Cardiac Arrhythmia ICD-10-CM Coding

Cardiac Arrhythmia Image

One of the more common cardiac conditions or diagnosis is arrhythmia, referring to an abnormal heartbeat. Cardiac arrhythmias can occur over several years or even be life-long in duration. There are several different types of arrhythmias and they vary in severity. The ICD-10-CM classification captures many different types and severity of arrhythmias. Ensuring ones understanding both clinically and for the classification system can aide in medical coding accuracy.

Cardiac arrhythmia is a fairly common diagnosis (condition) and is reported to be identified in approximately 3 million cases annually in the United States. Arrhythmia is caused by changes in heart tissue and activity or in the electrical signals that controls the heartbeat. These changes can be caused by damage from disease, injury, or genetics. Often there are no symptoms, but some people can feel an irregular heartbeat.

Some of the most common causes of an irregular heartbeats are:

  • Alcohol abuse
  • Drug Abuse
  • Smoking
  • Excessive caffeine consumption
  • Mental stress
  • Certain medications
  • Certain Dietary Supplements
  • Obesity
  • Diabetes
  • High Blood Pressure
  • Chronic Kidney Disease

Heart rate is measured by the number of beats per minute or bpm. While resting the heart rate will be lower than when one exercises. The normal resting heart rate for adults ranges from 60 and 100 beats per minute.  A faster than normal heart rate is called “tachycardia” and a slower than normal heart rate  is called “bradycardia”. In addition to tachycardia and bradycardia, there are other types of arrhythmias which include:

  • Atrial fibrillation: Abnormal electrical impulses in the atria.
  • Atrial flutter: Similar to atrial fibrillation, but the heartbeats are more organized
  • Conduction block: Arrhythmia results when heart’s electrical pathways are blocked.
  • Long QT syndrome: Fast and chaotic heartbeats that can be life-threatening.
  • Premature contraction: An early heartbeat.
  • Supraventricular tachycardia: Includes all arrythmias that start above the ventricles.
  • Sick sinus syndrome: Slowed, disrupted, or blocked electrical impulses from the sinus node.
  • Ventricular tachycardia: tachycardia: Abnormal electrical pulses in the ventricles causing rapid, but regular heart beats.
  • Ventricular Fibrillation: Abnormal electrical pulses in the ventricles lead to reduce blood supply to the body.
  • Wolff-Parkinson-White syndrome: An additional electrical pathway is present between the atria and ventricles at birth.


Individuals with heart disease and/or heart failure can also experience irregular cardiac arrhythmias so it is a best practice to review the clinical documentation and cardiac testing results carefully. These cardiac conditions are often accompanied by a flutter in the heart or chest, chest pain and even shortness of breath in addition to the arrhythmia. In order to properly diagnose the specific type of arrythmia, the healthcare provider will conduct a physical examination and order an electrocardiogram and/or Holter monitor.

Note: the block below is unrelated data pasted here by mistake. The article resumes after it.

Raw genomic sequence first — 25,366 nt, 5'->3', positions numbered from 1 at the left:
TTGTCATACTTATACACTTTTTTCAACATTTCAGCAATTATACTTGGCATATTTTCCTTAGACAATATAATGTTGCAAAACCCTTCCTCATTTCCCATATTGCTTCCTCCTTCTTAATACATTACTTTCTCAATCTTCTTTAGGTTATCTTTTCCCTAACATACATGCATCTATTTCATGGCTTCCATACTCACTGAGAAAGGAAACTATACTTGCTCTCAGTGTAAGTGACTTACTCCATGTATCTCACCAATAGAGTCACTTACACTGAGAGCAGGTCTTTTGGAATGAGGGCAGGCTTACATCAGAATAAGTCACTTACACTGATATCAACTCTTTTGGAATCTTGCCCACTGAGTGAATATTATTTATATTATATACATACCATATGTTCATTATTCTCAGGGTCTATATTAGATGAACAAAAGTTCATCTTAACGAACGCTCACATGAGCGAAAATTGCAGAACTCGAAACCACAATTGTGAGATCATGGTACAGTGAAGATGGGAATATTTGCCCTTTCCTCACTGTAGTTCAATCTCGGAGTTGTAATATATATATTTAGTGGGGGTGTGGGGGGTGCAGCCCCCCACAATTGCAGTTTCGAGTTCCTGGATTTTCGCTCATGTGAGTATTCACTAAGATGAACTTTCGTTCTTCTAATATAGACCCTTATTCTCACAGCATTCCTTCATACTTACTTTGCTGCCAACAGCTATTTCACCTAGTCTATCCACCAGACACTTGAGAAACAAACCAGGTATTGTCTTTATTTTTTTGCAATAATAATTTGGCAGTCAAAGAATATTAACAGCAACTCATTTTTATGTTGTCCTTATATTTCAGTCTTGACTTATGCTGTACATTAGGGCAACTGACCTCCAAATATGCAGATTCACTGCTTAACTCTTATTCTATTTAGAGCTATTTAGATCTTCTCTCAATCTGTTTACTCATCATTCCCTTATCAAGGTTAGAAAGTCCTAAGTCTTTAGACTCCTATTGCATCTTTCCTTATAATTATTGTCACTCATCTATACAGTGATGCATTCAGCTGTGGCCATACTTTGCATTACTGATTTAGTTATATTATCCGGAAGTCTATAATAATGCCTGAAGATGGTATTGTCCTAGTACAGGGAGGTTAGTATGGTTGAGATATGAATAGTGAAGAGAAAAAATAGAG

With atrial fibrillation, the atria does not contract normally.  Instead, it will ‘quiver’ and blood will not be pushed down into the ventricles as it should be. In atrial fibrillation, the beat is irregular. The biggest risk factor with atrial fibrillation is that the blood, while trapped in the atria will coagulate, or form a clot. This clot then can be pushed through the heart and even become lodged in an artery or travel to the brain causing a stroke.

Within ICD-10-CM you will find that Chapter 9 Circulatory System (I00-I99) contains that codes for cardiac arrythmias in the specific code range for “Other forms of heart disease”, I30-I5A. 

The following lists the ICD-10-CM classification for Atrial fibrillation and flutter, some of the codes have five characters for specificity:

I48 Atrial fibrillation and flutter

I48.0 Paroxysmal atrial fibrillation

I48.1 Persistent atrial fibrillation

Excludes1: Permanent atrial fibrillation (I48.21)

I48.11 Longstanding persistent atrial fibrillation

I48.19 Other persistent atrial fibrillation

Chronic persistent atrial fibrillation

Persistent atrial fibrillation, NOS

I48.2 Chronic atrial fibrillation

I48.20 Chronic atrial fibrillation, unspecified

Excludes1: Chronic persistent atrial fibrillation (I48.19)

I48.21 Permanent atrial fibrillation

I48.3 Typical atrial flutter

Type I atrial flutter

I48.4 Atypical atrial flutter

Type II atrial flutter

I48.9 Unspecified atrial fibrillation and atrial flutter

I48.91 Unspecified atrial fibrillation

I48.92 Unspecified atrial flutter

As you can see from the above, there are many specific codes, so we are needing to have specific documentation in the health record. There will be times when the medical coding and/or CDI professional will need to query the healthcare provider, always following the AHIMA/ACDIS 2022 Query Practice Brief for your query wording and for when and when not to query.

Always be sure to conduct a complete and thorough review of the health record in order to obtain accurate clinical coding.

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